Who Can Be Adopted from Ghana

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Fishing village on the Cape Coast

The Department of Social Welfare determines whether or not a child is eligible for adoption under Ghanaian law. For a child to be eligible, he or she must meet at least one of the below criteria:

1. There is no known family for the child,
2. No family is available or capable of taking care of the child,
3. The child’s family is unwilling to take care of the child, or
4. The courts have terminated parental rights for reasons of abuse or neglect.

In cases where the family is unwilling or incapable of caring for the child, parents must relinquish their parental rights under the Ghanaian legal system. In cases where the family of the child is unknown, reasonable efforts must be made to locate the family for a period of at least three months. If the family remains unknown after three months, the Department of Social Welfare may determine that the child is eligible for adoption.

NOTE: In Ghana, birth parents who relinquish or abandon their child(ren) may change their mind at any point in the adoption process prior to the final adoption order, and in such cases it is possible that the Department of Social Welfare and the Ghanaian court will reverse their adoptability finding and/or adoptive placement decisions.

Relinquishment: The Department of Social Welfare determines the validity of a relinquishment. The relinquishment of parental rights means the parent(s) decide they do not want to or cannot take care of the child and have decided to let the Department of Social Welfare find other parent(s). Whatever the reason, they are taken through a series of counseling sessions to ensure they understand the implications of the decision. If the birth parents decide to continue with the relinquishment, they must execute an affidavit providing consent for their decision to have the child adopted. In some cases a pregnant mother will notify the Department of Social Welfare of an unwanted pregnancy and ask to give the child up for adoption after delivery. These mothers have the right to change their minds after they give birth, but if they decide to relinquish the child, they are also required to give formal consent before a notary public.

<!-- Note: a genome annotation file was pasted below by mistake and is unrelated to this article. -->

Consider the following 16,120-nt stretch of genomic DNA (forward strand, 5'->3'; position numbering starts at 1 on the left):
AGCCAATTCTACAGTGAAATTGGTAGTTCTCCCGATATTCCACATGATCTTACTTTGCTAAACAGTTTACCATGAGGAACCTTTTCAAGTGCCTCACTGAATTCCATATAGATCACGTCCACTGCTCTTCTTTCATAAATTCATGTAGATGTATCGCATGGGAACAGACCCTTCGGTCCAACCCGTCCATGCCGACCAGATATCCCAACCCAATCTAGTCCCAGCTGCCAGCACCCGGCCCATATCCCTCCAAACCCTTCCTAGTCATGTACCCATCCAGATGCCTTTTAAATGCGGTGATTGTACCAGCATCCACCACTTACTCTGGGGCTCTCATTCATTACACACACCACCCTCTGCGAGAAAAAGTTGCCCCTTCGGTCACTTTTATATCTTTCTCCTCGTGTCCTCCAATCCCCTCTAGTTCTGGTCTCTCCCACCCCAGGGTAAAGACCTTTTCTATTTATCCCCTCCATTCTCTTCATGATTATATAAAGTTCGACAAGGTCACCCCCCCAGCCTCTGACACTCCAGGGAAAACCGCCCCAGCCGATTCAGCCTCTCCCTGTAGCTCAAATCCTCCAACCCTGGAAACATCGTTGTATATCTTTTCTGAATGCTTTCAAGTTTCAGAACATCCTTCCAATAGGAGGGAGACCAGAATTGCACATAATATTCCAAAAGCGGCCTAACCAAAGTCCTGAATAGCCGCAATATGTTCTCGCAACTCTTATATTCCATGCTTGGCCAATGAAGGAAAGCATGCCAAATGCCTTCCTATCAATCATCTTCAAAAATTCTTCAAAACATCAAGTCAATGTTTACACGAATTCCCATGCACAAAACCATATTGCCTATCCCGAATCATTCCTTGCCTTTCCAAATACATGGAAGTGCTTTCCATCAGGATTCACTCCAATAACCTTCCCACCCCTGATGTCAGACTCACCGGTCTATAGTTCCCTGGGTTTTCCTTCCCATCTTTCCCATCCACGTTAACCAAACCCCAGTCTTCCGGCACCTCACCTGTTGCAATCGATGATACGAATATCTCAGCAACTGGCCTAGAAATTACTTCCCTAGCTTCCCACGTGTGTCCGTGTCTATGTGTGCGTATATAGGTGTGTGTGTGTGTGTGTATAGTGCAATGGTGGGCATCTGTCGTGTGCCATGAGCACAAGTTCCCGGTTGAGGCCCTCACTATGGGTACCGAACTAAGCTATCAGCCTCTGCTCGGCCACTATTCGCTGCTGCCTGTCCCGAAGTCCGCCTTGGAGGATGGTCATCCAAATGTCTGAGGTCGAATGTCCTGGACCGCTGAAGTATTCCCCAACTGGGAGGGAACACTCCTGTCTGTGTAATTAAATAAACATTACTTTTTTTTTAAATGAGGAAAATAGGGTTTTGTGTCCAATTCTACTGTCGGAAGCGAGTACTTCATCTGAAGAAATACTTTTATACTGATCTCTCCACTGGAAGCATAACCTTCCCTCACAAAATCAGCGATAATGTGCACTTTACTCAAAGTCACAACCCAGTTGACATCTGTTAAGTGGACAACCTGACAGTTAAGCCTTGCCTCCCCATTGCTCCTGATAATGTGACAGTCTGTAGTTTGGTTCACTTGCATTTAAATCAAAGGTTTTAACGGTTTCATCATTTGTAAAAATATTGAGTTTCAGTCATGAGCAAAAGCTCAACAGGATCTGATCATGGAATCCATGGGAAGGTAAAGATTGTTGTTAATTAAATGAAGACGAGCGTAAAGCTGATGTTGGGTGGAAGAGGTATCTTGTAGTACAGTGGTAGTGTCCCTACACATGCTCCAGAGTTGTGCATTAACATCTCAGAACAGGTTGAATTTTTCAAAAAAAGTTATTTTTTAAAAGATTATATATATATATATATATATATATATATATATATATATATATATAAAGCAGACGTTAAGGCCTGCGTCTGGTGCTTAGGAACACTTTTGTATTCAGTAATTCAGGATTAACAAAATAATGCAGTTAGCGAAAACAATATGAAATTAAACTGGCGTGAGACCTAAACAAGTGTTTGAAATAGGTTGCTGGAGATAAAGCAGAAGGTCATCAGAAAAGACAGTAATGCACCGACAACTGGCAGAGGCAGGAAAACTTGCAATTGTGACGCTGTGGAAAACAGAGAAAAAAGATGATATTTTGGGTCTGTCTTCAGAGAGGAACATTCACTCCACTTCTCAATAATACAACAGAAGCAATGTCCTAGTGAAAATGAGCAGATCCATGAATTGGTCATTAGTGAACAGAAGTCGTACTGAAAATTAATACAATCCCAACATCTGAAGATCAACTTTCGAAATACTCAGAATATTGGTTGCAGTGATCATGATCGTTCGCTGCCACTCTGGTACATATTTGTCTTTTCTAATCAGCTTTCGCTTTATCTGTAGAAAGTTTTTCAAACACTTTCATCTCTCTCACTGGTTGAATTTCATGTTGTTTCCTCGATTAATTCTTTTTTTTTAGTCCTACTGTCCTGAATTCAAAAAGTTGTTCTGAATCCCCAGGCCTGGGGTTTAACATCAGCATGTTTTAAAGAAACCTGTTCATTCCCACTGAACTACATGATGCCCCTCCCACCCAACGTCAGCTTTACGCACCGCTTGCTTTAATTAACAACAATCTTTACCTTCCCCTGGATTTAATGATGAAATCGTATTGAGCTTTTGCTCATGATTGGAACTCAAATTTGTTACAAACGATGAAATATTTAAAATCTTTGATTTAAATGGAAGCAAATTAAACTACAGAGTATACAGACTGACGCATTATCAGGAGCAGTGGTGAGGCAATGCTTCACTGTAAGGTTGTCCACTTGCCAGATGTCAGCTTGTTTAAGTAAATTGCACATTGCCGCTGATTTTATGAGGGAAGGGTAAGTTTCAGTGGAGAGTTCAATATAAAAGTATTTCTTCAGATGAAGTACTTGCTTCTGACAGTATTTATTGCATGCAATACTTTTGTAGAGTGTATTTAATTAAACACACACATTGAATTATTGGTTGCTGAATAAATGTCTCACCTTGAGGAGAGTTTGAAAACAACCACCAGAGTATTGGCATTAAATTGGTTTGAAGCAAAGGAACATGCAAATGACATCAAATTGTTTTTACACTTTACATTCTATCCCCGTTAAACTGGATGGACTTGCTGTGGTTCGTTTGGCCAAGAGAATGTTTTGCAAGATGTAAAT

Abandonment: In the Ghana, legal abandonment means the parent(s) voluntarily leaves the child and does not return.

Age of Adoptive Child: In Ghana, a child is adoptable until he or she becomes an adult at 18 years of age.

Sibling Adoptions: The Department of Social Welfare makes every effort to ensure siblings are adopted together. It discourages splitting siblings for adoption, except under special circumstances.

Special Needs or Medical Conditions: The Department of Social Welfare determines whether children with special needs or medical issues are available for adoption. In these cases, it may be easier to waive the three-month trial period, particularly if there is a need for immediate medical attention.

Caution: Prospective adoptive parents should be aware that not all children in orphanages or children’s homes are adoptable. In Ghana, as in many countries, birth parents place their child(ren) temporarily in an orphanage or a children’s home due to financial or other hardship, intending that the child return home when this becomes possible. In such cases, the birth parent(s) have rarely relinquished their parental rights or consented to their child(ren)’s adoption.

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